Lets face it, There is much more money to be made from war than there is from a personal citizens VPN (I am sure corporate VPN's will be excepted, or, being pakistan, certain government officials will accept a small courtesy fee to not look at corporate VPN's)

Re:Security concerns (1)

Truekaiser (724672) | more than 2 years ago | (#37259362)

The not so funny thing about this statement is it can be used with only changing the country names as justification for banning vpn use here in the united states.

Re:Security concerns (1)

cavreader (1903280) | more than 2 years ago | (#37259650)

The US doesn't give a shit about VPN. They have the resources to compromise the normal VPN encryption data stream any time they want.

Re:Security concerns (3, Insightful)

Dunbal (464142) | more than 2 years ago | (#37259384)

Because it's none of your damned.... sigh, I give up. Take it all. But you get to live in this shitty world too.

Re:Security concerns (1)

mark-t (151149) | more than 2 years ago | (#37259396)

Assuming for the sake of argument that the government's interests are genuinely for their peoples' better well being, and that they would not ever disclose any private information to anyone else unless the information indicated conspiracy to commit a crime, then for something entirely legitimate, there may not be any particular reason for the government not to know about it. However, there may damn well be a good reason to not want somebody you don't know snooping in on your traffic and is lucky enough to get away without being caught... which if the government has the ability to do, then so would anybody else. The fact that they may have to break the law to accomplish it is entirely superfluous to the problems that could be caused if they don't happen to actually get caught.

Re:Security concerns (2)

lavalyn (649886) | more than 2 years ago | (#37259524)

Encrypted connections are used for online banking. Or would you prefer to have a man listening in for your passwords and emptying your bank account with your login?

Re:Security concerns (2)

ThatsMyNick (2004126) | more than 2 years ago | (#37259600)

Not to worry. His passwords will be unecrypted too. So all you have to do is sniff his packets and you can get back your money and more!
 
For the humour impaired, that was a joke.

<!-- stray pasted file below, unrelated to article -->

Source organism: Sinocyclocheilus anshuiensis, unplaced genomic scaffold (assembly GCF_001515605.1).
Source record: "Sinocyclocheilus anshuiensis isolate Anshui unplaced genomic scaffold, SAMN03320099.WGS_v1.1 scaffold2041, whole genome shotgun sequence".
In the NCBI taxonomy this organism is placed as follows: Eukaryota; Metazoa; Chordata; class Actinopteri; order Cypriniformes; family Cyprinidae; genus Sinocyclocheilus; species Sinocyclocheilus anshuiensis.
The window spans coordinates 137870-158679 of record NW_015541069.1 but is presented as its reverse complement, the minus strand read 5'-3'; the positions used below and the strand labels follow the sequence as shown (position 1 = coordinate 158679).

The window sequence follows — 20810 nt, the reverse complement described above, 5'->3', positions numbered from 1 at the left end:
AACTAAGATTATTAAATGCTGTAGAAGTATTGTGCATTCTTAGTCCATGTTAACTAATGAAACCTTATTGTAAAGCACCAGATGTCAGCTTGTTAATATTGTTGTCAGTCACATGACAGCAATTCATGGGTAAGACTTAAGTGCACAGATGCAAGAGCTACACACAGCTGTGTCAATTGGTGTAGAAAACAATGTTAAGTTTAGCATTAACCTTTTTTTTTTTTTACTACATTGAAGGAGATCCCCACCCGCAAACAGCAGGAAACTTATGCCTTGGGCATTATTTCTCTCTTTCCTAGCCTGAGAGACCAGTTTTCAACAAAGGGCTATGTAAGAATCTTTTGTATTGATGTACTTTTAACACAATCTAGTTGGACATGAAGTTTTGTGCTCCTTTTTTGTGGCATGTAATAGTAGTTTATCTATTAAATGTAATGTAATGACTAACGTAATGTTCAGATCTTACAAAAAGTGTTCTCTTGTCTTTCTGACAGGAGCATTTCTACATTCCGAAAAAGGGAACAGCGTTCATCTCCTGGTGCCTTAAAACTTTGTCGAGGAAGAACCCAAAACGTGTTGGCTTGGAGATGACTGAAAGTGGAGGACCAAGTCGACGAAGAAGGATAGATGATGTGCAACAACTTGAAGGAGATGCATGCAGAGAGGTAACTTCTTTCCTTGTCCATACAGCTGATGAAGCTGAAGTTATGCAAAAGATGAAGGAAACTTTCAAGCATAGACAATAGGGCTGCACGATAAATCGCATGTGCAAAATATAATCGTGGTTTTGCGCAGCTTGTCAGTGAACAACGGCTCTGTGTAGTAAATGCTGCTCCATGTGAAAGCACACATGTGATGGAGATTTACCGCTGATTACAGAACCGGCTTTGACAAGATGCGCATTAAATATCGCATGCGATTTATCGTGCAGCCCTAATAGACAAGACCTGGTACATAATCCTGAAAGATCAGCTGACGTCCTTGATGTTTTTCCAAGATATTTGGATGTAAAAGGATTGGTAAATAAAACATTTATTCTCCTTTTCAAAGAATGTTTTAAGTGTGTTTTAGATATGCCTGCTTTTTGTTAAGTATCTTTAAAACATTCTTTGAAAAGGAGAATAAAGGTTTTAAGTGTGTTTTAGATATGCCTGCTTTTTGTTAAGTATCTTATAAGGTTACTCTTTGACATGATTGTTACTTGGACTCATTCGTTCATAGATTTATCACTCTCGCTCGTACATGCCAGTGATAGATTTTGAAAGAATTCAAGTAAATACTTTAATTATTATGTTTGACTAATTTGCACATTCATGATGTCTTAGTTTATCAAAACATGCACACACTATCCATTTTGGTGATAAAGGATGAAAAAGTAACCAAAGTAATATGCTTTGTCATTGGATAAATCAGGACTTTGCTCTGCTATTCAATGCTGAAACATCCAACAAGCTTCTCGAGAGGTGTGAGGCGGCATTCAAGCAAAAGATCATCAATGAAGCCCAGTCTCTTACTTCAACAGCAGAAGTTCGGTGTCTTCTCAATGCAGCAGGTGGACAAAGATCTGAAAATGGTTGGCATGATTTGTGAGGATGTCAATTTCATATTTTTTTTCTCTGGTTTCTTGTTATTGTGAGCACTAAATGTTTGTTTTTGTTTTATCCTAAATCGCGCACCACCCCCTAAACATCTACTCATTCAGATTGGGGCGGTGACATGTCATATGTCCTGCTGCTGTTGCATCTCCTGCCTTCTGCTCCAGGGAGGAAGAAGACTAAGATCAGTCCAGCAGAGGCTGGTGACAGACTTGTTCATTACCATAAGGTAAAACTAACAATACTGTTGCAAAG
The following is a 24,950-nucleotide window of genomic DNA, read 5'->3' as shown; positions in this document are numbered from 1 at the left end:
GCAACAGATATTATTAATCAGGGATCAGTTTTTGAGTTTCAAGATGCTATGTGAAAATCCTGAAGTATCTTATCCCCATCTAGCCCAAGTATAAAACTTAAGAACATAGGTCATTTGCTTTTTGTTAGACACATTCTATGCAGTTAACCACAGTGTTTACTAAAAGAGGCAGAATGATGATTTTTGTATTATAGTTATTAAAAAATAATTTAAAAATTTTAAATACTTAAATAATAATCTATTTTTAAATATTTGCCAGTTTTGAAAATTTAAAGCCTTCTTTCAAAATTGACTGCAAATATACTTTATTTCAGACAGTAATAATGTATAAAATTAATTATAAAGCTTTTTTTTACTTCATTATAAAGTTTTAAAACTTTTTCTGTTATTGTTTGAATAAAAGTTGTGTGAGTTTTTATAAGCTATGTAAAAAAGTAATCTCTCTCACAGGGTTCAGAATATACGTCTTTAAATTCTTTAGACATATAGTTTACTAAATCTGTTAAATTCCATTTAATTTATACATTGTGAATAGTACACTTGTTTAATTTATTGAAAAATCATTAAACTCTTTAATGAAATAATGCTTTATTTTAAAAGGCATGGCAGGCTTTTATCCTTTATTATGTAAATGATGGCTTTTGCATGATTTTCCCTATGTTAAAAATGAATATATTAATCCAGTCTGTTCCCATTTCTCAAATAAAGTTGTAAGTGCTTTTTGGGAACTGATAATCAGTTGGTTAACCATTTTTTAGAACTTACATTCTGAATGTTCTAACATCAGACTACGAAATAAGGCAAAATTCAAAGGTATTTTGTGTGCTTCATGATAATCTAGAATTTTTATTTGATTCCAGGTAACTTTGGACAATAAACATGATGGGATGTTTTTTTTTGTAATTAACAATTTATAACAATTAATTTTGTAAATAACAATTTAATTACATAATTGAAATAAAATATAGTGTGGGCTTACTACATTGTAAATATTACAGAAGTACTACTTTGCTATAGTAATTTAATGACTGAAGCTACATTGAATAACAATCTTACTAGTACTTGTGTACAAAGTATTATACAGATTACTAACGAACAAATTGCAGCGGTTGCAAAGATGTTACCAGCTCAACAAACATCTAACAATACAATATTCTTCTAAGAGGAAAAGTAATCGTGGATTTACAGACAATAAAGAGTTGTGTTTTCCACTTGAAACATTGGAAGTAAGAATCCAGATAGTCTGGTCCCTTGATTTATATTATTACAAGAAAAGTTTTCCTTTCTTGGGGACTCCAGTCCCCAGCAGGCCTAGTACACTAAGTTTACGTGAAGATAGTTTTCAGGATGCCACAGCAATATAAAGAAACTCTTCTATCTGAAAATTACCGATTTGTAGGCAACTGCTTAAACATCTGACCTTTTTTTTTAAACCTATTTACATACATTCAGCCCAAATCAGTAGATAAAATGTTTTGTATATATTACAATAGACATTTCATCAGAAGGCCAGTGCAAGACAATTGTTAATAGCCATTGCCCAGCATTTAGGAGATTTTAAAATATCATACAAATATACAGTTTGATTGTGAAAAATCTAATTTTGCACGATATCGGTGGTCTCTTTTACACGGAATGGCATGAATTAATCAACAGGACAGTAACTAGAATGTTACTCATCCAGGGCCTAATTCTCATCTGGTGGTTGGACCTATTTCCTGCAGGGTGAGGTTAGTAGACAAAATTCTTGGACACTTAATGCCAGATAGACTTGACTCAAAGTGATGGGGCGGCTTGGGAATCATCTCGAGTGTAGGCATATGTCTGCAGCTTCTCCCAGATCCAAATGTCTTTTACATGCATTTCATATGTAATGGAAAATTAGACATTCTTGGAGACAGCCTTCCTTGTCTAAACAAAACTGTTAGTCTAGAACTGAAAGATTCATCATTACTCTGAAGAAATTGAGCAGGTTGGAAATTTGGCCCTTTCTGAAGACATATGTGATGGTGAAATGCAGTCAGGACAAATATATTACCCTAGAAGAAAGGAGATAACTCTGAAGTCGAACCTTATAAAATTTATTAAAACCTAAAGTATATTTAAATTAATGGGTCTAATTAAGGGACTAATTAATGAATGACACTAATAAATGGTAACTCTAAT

Re:Security concerns (1)

ewanm89 (1052822) | more than 2 years ago | (#37259538)

well, I hope the Pakistan military isn't connected to the internet then. On another note I actually hope it is and I'm no-longer having any dealings in Pakistan if I can avoid it.

good luck with that (0)

Anonymous Coward | more than 2 years ago | (#37259180)

technical game of whack-a-mole

Re:good luck with that (5, Insightful)

spazdor (902907) | more than 2 years ago | (#37259248)

Yeah, this is pretty much an unwinnable arms race. No matter how much deep packet inspection brute-force they want to employ - If they allow any protocols at all to run unrestricted, it'll be possible to tunnel data over it. Hell, give me an ICMP-only network and I'll encode data payloads into the TTL numbers.

Pakistan is gonna have to cut off its Internet backbones entirely if it's serious about shutting down encrypted communication.

First! (-1)

Anonymous Coward | more than 2 years ago | (#37259190)

Does this include systems running the drones invading their airspace?

Re:First! (2)

Dunbal (464142) | more than 2 years ago | (#37259428)

The drones are probably controlled by satellite, which begs another question. Exactly what is stopping someone in Pakistan from talking to a satellite owned by a country other than Pakistan, over a VPN? Used to be expensive as fuck, I can't imagine it's very cheap nowadays, the bandwidth and latency suck, but I'm sure that Hughes is dying to sell you an account. And of course if you're engaged in nefarious, lucrative and very private business then what's a couple hundred bucks a month between friends?